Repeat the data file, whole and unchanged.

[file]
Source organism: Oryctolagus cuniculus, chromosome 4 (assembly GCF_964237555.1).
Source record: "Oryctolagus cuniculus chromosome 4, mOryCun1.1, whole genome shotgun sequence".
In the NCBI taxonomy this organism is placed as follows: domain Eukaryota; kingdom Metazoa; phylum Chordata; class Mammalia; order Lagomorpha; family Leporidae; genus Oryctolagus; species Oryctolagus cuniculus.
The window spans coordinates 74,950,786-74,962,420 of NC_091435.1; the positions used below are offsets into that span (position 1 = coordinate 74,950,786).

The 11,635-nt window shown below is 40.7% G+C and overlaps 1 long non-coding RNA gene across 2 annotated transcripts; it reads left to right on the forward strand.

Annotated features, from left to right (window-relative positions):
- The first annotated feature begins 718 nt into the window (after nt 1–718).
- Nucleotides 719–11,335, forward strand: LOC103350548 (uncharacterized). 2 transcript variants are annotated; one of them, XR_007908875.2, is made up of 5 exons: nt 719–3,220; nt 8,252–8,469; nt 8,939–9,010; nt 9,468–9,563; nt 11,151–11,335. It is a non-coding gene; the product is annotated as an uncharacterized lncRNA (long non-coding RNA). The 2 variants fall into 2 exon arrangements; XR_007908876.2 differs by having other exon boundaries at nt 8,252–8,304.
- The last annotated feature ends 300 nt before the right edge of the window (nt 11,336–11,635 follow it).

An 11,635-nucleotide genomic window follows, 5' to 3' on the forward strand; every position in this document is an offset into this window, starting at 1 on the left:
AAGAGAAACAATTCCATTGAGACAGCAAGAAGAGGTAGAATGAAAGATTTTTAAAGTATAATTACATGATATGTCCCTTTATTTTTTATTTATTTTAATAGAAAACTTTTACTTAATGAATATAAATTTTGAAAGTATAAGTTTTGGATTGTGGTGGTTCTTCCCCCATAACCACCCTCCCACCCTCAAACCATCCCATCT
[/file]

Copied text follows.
Source organism: Oryctolagus cuniculus, chromosome 4 (assembly GCF_964237555.1).
Source record: "Oryctolagus cuniculus chromosome 4, mOryCun1.1, whole genome shotgun sequence".
In the NCBI taxonomy this organism is placed as follows: domain Eukaryota; kingdom Metazoa; phylum Chordata; class Mammalia; order Lagomorpha; family Leporidae; genus Oryctolagus; species Oryctolagus cuniculus.
The window spans coordinates 74,950,786-74,962,420 of NC_091435.1; the positions used below are offsets into that span (position 1 = coordinate 74,950,786).

The 11,635-nt window shown below is 40.7% G+C and overlaps 1 long non-coding RNA gene across 2 annotated transcripts; it reads left to right on the forward strand.

Annotated features, from left to right (window-relative positions):
- The first annotated feature begins 718 nt into the window (after nt 1–718).
- Nucleotides 719–11,335, forward strand: LOC103350548 (uncharacterized). 2 transcript variants are annotated; one of them, XR_007908875.2, is made up of 5 exons: nt 719–3,220; nt 8,252–8,469; nt 8,939–9,010; nt 9,468–9,563; nt 11,151–11,335. It is a non-coding gene; the product is annotated as an uncharacterized lncRNA (long non-coding RNA). The 2 variants fall into 2 exon arrangements; XR_007908876.2 differs by having other exon boundaries at nt 8,252–8,304.
- The last annotated feature ends 300 nt before the right edge of the window (nt 11,336–11,635 follow it).

An 11,635-nucleotide genomic window follows, 5' to 3' on the forward strand; every position in this document is an offset into this window, starting at 1 on the left:
AAGAGAAACAATTCCATTGAGACAGCAAGAAGAGGTAGAATGAAAGATTTTTAAAGTATAATTACATGATATGTCCCTTTATTTTTTATTTATTTTAATAGAAAACTTTTACTTAATGAATATAAATTTTGAAAGTATAAGTTTTGGATTGTGGTGGTTCTTCCCCCATAACCACCCTCCCACCCTCAAACCATCCCATCT